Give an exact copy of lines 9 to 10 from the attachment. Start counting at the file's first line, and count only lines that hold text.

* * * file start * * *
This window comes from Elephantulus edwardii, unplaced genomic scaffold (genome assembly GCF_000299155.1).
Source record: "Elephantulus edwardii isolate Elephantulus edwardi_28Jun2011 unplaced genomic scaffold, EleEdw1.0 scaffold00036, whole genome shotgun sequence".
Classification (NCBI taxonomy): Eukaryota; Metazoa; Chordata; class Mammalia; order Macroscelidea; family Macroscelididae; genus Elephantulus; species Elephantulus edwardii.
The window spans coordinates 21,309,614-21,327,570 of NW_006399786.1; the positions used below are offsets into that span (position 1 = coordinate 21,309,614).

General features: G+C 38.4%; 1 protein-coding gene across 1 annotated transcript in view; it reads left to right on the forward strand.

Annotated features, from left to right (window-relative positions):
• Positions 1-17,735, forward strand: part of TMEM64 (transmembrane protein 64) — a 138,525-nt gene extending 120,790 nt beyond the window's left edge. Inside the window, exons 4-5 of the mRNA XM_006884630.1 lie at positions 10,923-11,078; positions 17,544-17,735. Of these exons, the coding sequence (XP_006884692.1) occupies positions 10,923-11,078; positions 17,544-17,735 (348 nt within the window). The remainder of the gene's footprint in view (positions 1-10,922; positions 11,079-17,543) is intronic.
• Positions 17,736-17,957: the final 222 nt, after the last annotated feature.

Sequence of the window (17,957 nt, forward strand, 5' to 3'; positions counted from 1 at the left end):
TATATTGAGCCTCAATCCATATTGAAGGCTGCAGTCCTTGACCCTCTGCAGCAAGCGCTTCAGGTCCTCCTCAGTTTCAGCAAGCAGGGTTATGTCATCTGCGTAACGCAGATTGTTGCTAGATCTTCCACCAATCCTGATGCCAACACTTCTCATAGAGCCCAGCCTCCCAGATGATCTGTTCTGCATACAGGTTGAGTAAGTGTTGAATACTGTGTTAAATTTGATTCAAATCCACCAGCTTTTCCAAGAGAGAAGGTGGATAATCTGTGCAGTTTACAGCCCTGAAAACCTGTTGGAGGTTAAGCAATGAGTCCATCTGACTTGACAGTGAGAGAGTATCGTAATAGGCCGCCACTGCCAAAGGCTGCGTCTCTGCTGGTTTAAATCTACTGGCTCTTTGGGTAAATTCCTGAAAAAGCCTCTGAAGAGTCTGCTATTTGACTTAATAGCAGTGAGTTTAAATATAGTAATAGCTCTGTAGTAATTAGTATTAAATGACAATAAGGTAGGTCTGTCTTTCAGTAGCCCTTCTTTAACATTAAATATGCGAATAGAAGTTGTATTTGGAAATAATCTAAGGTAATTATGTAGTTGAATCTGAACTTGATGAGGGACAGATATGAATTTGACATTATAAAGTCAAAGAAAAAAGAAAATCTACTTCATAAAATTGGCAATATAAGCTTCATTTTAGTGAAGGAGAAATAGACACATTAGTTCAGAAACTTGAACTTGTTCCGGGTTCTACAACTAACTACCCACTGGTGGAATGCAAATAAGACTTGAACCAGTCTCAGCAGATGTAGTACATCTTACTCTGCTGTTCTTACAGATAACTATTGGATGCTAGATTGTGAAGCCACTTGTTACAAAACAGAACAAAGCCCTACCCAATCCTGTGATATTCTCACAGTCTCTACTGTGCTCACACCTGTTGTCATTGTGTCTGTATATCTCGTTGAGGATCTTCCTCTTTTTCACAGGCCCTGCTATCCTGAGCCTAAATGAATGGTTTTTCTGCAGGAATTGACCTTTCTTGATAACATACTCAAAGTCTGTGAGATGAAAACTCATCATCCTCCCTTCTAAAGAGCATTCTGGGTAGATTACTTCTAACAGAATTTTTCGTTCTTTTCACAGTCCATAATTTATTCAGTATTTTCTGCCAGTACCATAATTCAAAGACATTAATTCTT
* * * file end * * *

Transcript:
Sequence of the window (17,957 nt, forward strand, 5' to 3'; positions counted from 1 at the left end):
TATATTGAGCCTCAATCCATATTGAAGGCTGCAGTCCTTGACCCTCTGCAGCAAGCGCTTCAGGTCCTCCTCAGTTTCAGCAAGCAGGGTTATGTCATCTGCGTAACGCAGATTGTTGCTAGATCTTCCACCAATCCTGATGCCAACACTTCTCATAGAGCCCAGCCTCCCAGATGATCTGTTCTGCATACAGGTTGAGTAAGTGTTGAATACTGTGTTAAATTTGATTCAAATCCACCAGCTTTTCCAAGAGAGAAGGTGGATAATCTGTGCAGTTTACAGCCCTGAAAACCTGTTGGAGGTTAAGCAATGAGTCCATCTGACTTGACAGTGAGAGAGTATCGTAATAGGCCGCCACTGCCAAAGGCTGCGTCTCTGCTGGTTTAAATCTACTGGCTCTTTGGGTAAATTCCTGAAAAAGCCTCTGAAGAGTCTGCTATTTGACTTAATAGCAGTGAGTTTAAATATAGTAATAGCTCTGTAGTAATTAGTATTAAATGACAATAAGGTAGGTCTGTCTTTCAGTAGCCCTTCTTTAACATTAAATATGCGAATAGAAGTTGTATTTGGAAATAATCTAAGGTAATTATGTAGTTGAATCTGAACTTGATGAGGGACAGATATGAATTTGACATTATAAAGTCAAAGAAAAAAGAAAATCTACTTCATAAAATTGGCAATATAAGCTTCATTTTAGTGAAGGAGAAATAGACACATTAGTTCAGAAACTTGAACTTGTTCCGGGTTCTACAACTAACTACCCACTGGTGGAATGCAAATAAGACTTGAACCAGTCTCAGCAGATGTAGTACATCTTACTCTGCTGTTCTTACAGATAACTATTGGATGCTAGATTGTGAAGCCACTTGTTACAAAACAGAACAAAGCCCTACCCAATCCTGTGATATTCTCACAGTCTCTACTGTGCTCACACCTGTTGTCATTGTGTCTGTATATCTCGTTGAGGATCTTCCTCTTTTTCACAGGCCCTGCTATCCTGAGCCTAAATGAATGGTTTTTCTGCAGGAATTGACCTTTCTTGATAACATACTCAAAGTCTGTGAGATGAAAACTCATCATCCTCCCTTCTAAAGAGCATTCTGGGTAGATTACTTCTAACAGAATTTTTCGTTCTTTTCACAGTCCATAATTTATTCAGTATTTTCTGCCAGTACCATAATTCAAAGACATTAATTCTT